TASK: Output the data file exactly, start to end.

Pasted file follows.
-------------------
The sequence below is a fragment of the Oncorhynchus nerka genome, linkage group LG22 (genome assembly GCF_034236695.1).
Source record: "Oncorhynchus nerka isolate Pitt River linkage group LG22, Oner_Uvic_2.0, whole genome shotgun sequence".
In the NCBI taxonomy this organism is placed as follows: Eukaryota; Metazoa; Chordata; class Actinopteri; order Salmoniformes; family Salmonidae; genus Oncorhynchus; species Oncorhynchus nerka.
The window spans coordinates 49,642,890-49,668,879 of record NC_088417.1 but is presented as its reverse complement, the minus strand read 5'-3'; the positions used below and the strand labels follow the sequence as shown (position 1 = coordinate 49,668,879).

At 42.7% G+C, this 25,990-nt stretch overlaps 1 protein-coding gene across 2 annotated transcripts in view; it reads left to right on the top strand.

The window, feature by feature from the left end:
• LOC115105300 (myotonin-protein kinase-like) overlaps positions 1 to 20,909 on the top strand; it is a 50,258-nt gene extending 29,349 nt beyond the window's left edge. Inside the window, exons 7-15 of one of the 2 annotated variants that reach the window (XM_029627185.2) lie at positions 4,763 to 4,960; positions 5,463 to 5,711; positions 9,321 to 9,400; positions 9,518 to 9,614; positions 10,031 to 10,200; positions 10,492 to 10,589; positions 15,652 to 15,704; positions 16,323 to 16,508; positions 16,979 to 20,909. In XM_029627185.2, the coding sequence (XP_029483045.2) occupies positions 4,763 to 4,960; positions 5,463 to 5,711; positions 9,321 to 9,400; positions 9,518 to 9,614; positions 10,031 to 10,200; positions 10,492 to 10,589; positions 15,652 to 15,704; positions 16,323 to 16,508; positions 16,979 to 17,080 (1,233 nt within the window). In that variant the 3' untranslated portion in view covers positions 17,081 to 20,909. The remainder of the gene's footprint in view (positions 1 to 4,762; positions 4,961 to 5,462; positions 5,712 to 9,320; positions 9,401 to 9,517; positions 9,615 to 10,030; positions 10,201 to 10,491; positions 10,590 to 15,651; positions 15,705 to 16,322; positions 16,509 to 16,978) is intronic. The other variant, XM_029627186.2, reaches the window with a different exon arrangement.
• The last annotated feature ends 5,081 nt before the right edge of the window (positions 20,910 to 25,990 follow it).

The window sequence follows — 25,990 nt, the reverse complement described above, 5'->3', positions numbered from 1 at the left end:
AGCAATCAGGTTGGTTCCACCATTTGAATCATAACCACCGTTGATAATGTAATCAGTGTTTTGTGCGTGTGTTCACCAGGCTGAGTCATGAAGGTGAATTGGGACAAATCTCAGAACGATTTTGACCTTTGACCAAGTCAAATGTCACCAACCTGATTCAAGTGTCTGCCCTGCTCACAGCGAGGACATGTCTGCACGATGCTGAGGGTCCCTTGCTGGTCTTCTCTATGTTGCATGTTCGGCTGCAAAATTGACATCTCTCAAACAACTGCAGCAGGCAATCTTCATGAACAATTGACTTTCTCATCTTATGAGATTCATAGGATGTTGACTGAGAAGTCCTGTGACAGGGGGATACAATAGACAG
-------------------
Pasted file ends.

The sequence below is a fragment of the Oncorhynchus nerka genome, linkage group LG22 (genome assembly GCF_034236695.1).
Source record: "Oncorhynchus nerka isolate Pitt River linkage group LG22, Oner_Uvic_2.0, whole genome shotgun sequence".
In the NCBI taxonomy this organism is placed as follows: Eukaryota; Metazoa; Chordata; class Actinopteri; order Salmoniformes; family Salmonidae; genus Oncorhynchus; species Oncorhynchus nerka.
The window spans coordinates 49,642,890-49,668,879 of record NC_088417.1 but is presented as its reverse complement, the minus strand read 5'-3'; the positions used below and the strand labels follow the sequence as shown (position 1 = coordinate 49,668,879).

At 42.7% G+C, this 25,990-nt stretch overlaps 1 protein-coding gene across 2 annotated transcripts in view; it reads left to right on the top strand.

The window, feature by feature from the left end:
• LOC115105300 (myotonin-protein kinase-like) overlaps positions 1 to 20,909 on the top strand; it is a 50,258-nt gene extending 29,349 nt beyond the window's left edge. Inside the window, exons 7-15 of one of the 2 annotated variants that reach the window (XM_029627185.2) lie at positions 4,763 to 4,960; positions 5,463 to 5,711; positions 9,321 to 9,400; positions 9,518 to 9,614; positions 10,031 to 10,200; positions 10,492 to 10,589; positions 15,652 to 15,704; positions 16,323 to 16,508; positions 16,979 to 20,909. In XM_029627185.2, the coding sequence (XP_029483045.2) occupies positions 4,763 to 4,960; positions 5,463 to 5,711; positions 9,321 to 9,400; positions 9,518 to 9,614; positions 10,031 to 10,200; positions 10,492 to 10,589; positions 15,652 to 15,704; positions 16,323 to 16,508; positions 16,979 to 17,080 (1,233 nt within the window). In that variant the 3' untranslated portion in view covers positions 17,081 to 20,909. The remainder of the gene's footprint in view (positions 1 to 4,762; positions 4,961 to 5,462; positions 5,712 to 9,320; positions 9,401 to 9,517; positions 9,615 to 10,030; positions 10,201 to 10,491; positions 10,590 to 15,651; positions 15,705 to 16,322; positions 16,509 to 16,978) is intronic. The other variant, XM_029627186.2, reaches the window with a different exon arrangement.
• The last annotated feature ends 5,081 nt before the right edge of the window (positions 20,910 to 25,990 follow it).

The window sequence follows — 25,990 nt, the reverse complement described above, 5'->3', positions numbered from 1 at the left end:
AGCAATCAGGTTGGTTCCACCATTTGAATCATAACCACCGTTGATAATGTAATCAGTGTTTTGTGCGTGTGTTCACCAGGCTGAGTCATGAAGGTGAATTGGGACAAATCTCAGAACGATTTTGACCTTTGACCAAGTCAAATGTCACCAACCTGATTCAAGTGTCTGCCCTGCTCACAGCGAGGACATGTCTGCACGATGCTGAGGGTCCCTTGCTGGTCTTCTCTATGTTGCATGTTCGGCTGCAAAATTGACATCTCTCAAACAACTGCAGCAGGCAATCTTCATGAACAATTGACTTTCTCATCTTATGAGATTCATAGGATGTTGACTGAGAAGTCCTGTGACAGGGGGATACAATAGACAG